Moody's cuts Bankia in Spanish bank downgrade
Moody's Investors Service lowered its long-term credit rating Monday on Spanish banking conglomerate Bankia SA as part of a larger downgrade of 28 Spanish banks.
The rating agency says the weakening finances of Spain's government are making it more difficult for the country to support its lenders. Moody's also said the banks are vulnerable to losses from Spain's real estate meltdown.
Moody's lowered its long-term debt rating on Bankia two notches from "Baa3" to "Ba2", taking it from investment grade territory to junk status. All of Moody's ratings on the bank are under review.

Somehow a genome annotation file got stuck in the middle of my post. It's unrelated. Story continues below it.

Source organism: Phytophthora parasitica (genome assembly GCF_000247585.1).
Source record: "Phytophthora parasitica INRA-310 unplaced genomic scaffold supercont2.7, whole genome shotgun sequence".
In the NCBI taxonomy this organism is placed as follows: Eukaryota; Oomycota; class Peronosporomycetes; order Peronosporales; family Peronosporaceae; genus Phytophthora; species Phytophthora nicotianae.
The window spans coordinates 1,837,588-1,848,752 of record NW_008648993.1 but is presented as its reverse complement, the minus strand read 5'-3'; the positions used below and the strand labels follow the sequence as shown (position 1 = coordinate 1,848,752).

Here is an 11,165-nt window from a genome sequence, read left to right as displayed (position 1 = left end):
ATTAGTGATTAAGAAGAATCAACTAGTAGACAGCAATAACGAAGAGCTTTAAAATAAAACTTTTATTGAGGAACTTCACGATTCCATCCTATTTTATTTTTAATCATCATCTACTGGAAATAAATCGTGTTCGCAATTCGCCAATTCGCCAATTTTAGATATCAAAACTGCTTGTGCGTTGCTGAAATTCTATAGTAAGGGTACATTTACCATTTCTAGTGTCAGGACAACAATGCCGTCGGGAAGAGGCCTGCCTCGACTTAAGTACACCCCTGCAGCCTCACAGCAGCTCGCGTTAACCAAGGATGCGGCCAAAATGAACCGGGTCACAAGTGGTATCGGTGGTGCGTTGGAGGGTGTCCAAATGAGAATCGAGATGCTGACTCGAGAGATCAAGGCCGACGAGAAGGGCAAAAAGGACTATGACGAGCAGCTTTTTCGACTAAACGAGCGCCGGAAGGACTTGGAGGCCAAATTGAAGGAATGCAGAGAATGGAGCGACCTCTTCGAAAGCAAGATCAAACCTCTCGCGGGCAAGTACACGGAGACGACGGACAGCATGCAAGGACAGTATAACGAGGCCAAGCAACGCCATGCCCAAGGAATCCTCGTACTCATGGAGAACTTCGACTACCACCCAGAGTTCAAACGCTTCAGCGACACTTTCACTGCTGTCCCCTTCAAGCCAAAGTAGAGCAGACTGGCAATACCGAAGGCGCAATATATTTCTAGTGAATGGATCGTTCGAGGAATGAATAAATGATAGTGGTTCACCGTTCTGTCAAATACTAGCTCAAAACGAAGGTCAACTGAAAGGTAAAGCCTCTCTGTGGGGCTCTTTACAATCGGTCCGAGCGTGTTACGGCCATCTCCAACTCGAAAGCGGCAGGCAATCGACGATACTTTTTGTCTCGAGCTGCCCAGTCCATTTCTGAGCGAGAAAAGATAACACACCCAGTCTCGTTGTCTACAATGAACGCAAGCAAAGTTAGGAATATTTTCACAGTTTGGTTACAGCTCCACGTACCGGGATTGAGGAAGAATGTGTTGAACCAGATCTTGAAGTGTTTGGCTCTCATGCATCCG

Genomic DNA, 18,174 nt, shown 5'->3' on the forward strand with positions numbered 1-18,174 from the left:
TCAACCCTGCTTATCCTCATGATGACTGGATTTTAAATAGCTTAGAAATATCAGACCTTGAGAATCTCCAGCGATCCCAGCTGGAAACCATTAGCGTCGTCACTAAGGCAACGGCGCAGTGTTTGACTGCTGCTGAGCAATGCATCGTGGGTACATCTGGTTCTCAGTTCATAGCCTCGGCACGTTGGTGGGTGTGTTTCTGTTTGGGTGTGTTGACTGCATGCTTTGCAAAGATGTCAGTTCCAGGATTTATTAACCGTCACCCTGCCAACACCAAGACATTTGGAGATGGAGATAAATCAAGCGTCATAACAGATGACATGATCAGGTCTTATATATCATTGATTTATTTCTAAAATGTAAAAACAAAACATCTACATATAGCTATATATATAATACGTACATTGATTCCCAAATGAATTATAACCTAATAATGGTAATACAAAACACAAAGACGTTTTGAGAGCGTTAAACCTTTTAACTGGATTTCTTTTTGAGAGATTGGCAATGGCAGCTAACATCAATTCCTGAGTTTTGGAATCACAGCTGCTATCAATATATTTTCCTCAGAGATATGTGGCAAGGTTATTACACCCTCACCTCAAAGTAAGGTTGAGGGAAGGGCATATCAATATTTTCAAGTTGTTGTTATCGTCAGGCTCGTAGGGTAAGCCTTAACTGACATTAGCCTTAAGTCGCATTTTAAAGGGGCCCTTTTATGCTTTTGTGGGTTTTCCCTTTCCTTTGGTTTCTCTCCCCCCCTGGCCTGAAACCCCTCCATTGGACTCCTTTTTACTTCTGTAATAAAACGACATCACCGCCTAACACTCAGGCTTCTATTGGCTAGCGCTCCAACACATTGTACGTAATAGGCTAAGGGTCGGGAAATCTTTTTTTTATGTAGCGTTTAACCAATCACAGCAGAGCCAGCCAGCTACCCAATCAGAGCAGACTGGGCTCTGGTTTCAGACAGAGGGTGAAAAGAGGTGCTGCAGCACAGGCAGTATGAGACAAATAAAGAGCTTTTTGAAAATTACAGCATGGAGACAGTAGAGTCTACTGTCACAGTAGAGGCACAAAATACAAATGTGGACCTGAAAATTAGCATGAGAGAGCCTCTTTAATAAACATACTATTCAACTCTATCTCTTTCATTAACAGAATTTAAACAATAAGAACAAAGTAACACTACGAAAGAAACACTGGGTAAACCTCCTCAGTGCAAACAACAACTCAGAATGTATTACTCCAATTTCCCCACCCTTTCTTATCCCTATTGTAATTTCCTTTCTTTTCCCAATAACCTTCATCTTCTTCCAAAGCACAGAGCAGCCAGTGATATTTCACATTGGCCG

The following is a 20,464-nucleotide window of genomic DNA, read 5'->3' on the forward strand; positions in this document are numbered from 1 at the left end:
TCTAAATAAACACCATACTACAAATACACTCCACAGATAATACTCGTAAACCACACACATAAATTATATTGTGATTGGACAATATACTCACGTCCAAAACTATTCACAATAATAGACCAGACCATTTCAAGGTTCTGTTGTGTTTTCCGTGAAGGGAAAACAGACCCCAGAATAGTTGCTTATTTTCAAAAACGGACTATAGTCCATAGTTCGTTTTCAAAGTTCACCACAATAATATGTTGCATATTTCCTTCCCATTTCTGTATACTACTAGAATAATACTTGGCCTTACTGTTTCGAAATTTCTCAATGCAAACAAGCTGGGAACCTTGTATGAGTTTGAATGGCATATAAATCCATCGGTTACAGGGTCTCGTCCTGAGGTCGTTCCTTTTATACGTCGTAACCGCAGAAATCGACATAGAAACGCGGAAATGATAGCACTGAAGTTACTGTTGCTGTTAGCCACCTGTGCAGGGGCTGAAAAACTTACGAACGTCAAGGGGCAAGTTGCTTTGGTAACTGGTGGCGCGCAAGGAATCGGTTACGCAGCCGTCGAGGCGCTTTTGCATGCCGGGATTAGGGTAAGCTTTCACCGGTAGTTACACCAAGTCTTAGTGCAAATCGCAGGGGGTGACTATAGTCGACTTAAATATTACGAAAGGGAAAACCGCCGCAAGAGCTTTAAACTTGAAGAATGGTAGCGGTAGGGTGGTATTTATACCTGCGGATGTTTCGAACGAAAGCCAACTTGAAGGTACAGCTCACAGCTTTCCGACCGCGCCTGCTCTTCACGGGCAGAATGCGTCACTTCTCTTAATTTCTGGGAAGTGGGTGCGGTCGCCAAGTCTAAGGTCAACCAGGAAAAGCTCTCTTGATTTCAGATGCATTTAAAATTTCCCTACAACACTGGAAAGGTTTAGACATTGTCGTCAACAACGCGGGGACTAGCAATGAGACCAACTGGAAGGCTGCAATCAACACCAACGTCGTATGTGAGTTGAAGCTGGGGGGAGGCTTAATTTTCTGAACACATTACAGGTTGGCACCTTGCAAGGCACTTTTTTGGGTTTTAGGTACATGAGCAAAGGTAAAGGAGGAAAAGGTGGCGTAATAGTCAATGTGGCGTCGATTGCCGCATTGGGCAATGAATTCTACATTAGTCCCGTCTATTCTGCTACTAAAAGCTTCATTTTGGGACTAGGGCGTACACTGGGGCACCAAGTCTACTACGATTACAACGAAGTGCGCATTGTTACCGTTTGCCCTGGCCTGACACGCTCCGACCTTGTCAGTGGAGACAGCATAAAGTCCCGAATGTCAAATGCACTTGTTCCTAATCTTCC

However, the rating agency said the Spanish government's efforts to stabilize the banking system are a positive and it expects Bankia to receive rescue funds.
Bankia SA crumbled under the weight of bad real estate loans and was recently nationalized. It is one of several big banks that will need billions in rescue loans.
Moody's sweeping downgrade of Spain's bank came on the same day that Spain's government formally asked for help from its European neighbors in cleaning up its stricken banking sector. But the request left many questions unanswered, including how much of a $125 billion loan package Spain would request.
That uncertainty led to losses Monday in stock markets in the Europe and the U.S. Bond investors pushed Spain's borrowing costs higher, a signs of lagging confidence in the country's ability to support its banks.